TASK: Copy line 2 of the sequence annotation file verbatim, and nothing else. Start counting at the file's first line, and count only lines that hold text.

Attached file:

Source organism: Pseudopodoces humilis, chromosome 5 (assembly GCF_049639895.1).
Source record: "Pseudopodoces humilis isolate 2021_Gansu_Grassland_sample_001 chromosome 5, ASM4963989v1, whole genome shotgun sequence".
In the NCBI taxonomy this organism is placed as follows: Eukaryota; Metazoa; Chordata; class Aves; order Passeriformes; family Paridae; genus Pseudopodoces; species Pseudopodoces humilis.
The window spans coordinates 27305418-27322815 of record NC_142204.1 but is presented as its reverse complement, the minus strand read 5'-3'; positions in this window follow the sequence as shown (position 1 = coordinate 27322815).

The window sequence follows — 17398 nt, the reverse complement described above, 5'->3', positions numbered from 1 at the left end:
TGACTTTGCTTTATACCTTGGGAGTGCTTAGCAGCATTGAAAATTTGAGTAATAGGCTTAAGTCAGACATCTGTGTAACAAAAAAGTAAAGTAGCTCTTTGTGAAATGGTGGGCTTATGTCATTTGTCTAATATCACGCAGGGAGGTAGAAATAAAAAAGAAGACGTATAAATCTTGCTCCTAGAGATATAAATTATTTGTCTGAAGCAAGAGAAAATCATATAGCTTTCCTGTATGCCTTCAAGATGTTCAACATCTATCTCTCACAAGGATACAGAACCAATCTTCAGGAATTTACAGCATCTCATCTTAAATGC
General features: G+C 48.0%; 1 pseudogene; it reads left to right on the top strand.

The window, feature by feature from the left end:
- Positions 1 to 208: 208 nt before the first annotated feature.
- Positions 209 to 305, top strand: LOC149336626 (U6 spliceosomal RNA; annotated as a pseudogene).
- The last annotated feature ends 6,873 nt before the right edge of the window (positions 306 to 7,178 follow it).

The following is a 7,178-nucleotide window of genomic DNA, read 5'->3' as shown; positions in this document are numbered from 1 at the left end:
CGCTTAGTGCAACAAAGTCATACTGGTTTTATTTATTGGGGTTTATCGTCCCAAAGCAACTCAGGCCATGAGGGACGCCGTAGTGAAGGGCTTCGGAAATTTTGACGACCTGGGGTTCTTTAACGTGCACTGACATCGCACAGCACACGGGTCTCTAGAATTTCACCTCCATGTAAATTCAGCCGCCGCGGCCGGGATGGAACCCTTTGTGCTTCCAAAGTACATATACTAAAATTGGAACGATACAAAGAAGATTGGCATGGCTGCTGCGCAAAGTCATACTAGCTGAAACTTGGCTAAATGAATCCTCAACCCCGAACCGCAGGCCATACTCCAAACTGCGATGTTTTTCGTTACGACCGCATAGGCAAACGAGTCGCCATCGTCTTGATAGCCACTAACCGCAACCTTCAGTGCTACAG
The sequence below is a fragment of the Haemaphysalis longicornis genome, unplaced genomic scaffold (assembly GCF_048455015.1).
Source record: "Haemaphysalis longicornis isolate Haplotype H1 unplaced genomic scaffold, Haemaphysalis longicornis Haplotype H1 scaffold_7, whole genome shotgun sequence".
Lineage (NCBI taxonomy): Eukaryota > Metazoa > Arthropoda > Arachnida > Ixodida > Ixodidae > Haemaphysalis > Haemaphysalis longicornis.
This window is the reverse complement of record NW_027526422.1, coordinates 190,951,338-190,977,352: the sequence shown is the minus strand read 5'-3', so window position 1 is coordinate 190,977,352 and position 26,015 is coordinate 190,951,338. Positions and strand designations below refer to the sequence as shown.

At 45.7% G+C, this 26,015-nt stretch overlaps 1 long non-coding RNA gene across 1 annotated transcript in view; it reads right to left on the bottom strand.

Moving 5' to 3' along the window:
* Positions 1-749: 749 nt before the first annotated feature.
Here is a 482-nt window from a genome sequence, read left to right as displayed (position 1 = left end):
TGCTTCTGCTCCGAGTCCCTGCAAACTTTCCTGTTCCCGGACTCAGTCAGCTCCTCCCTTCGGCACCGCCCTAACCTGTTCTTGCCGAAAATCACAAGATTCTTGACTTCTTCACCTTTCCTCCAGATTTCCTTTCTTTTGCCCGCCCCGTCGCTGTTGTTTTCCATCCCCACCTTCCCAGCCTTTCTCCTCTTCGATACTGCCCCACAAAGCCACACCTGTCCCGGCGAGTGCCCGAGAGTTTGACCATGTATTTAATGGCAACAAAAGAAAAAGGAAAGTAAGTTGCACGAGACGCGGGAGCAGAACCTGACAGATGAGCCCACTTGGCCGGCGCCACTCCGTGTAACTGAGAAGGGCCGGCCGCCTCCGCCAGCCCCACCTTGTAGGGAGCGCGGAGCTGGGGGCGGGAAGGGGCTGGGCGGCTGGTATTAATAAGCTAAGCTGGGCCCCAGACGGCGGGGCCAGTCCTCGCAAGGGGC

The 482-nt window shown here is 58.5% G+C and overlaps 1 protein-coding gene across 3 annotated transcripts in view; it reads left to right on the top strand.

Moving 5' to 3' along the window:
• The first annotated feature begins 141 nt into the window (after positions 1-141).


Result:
Source record: "Pseudopodoces humilis isolate 2021_Gansu_Grassland_sample_001 chromosome 5, ASM4963989v1, whole genome shotgun sequence".